Socioeconomic Impacts of Cross-Border Transport Infrastructure Development in South Asia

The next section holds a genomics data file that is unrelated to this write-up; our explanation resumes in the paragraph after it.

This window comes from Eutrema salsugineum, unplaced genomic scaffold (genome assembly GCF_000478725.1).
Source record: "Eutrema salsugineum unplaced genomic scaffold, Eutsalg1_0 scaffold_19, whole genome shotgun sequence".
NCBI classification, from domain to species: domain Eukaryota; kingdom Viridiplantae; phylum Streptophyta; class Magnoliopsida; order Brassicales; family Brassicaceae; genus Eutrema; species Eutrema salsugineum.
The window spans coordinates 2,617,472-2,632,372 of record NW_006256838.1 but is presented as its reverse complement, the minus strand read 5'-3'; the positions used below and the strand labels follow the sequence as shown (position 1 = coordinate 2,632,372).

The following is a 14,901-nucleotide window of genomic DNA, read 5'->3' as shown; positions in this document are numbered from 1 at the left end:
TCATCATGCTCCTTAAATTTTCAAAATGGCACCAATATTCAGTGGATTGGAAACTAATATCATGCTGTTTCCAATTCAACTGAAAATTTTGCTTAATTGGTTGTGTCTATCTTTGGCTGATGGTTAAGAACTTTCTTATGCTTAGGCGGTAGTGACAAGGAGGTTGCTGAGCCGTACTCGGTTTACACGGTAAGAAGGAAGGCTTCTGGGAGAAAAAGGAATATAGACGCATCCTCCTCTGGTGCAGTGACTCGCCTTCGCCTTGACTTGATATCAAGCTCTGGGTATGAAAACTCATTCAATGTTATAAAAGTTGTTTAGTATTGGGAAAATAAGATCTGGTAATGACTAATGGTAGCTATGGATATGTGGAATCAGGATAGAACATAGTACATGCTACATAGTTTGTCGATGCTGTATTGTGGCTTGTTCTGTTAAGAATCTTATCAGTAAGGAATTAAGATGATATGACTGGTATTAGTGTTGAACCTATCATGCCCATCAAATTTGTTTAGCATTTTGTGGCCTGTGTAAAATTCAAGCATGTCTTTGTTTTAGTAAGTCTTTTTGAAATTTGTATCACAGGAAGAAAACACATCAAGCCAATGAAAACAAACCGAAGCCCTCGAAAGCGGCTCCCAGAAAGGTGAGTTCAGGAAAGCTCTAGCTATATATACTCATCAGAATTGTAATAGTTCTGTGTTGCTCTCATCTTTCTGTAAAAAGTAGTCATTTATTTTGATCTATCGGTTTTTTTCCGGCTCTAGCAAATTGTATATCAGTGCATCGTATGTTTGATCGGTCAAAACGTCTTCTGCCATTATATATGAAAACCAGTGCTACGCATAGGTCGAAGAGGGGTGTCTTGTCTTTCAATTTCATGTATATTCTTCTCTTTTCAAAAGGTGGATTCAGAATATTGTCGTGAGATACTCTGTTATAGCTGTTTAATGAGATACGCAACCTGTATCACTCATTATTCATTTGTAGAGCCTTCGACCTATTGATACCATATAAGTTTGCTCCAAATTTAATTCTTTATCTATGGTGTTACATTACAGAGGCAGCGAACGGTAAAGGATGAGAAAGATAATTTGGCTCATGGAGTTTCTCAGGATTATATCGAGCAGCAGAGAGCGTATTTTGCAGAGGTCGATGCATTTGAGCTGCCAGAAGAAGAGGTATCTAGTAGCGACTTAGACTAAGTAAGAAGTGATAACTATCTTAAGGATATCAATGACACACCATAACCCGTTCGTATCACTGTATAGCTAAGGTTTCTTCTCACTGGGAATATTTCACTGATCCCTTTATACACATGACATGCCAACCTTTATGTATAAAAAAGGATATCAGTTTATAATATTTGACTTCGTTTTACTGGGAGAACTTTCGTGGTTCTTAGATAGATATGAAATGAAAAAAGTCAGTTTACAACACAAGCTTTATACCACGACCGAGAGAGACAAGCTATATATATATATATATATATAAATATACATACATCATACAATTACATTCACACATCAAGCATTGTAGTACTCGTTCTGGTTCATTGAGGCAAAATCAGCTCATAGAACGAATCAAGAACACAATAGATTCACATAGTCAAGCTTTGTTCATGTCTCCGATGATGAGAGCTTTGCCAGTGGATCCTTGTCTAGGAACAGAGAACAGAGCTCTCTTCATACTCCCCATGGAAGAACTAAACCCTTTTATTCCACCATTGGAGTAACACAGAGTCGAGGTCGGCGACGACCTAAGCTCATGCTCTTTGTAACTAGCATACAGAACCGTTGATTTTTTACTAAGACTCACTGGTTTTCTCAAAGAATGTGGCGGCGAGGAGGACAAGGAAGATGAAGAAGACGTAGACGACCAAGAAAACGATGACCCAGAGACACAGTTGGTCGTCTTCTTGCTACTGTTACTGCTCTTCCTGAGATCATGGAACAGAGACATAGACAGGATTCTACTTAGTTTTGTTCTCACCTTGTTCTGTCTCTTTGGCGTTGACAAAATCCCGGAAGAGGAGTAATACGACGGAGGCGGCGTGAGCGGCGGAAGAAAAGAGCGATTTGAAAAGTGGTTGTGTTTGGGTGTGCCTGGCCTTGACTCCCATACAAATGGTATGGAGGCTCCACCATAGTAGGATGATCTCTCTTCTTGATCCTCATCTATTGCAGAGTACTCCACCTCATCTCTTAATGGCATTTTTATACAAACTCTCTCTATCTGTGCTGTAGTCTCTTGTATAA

Although the overall economic performance of economies in South Asia in recent years has been impressive, there is concern that an aging and increasingly inadequate infrastructure may limit the potential for further growth and economic development. A critical infrastructure component is the transportation network, and there are currently several transportation infrastructure projects in the South Asia Subregional Economic Cooperation (SASEC) region, connecting Nepal, eastern India, Bangladesh, and Bhutan. This paper uses computable general equilibrium (CGE) methods to address how these infrastructure developments might affect the broader economy in SASEC, and in particular impact on income distribution and poverty. The paper describes a new CGE model for South Asia, covering India, Sri Lanka, Bangladesh, Nepal, and Pakistan, which incorporates modifications to household structure in order to capture the implications of reform for changes in intra-household income. The scenarios that are considered reflect proposed investments in land transport infrastructure in the SASEC region. These should result in reductions in the land transport component of international transport margins, which vary bilaterally by commodity. We found that all SASEC economies would benefit from the reductions in terms of aggregate welfare, with the largest gains accruing to India in absolute terms, but the largest relative gains to Nepal, followed by Bangladesh and Sri Lanka when the margin reduction is prorated to intra-South Asian trade rather than just SASEC. In terms of household level distribution, the picture was mixed, with clearly pro-poor outcomes in some countries, such as Nepal, but more ambiguous impacts in others. In terms of potential adjustment costs, examination of the extent of predicted structural changes suggests that these would be minor, although somewhat more significant for the smaller economies in the region.
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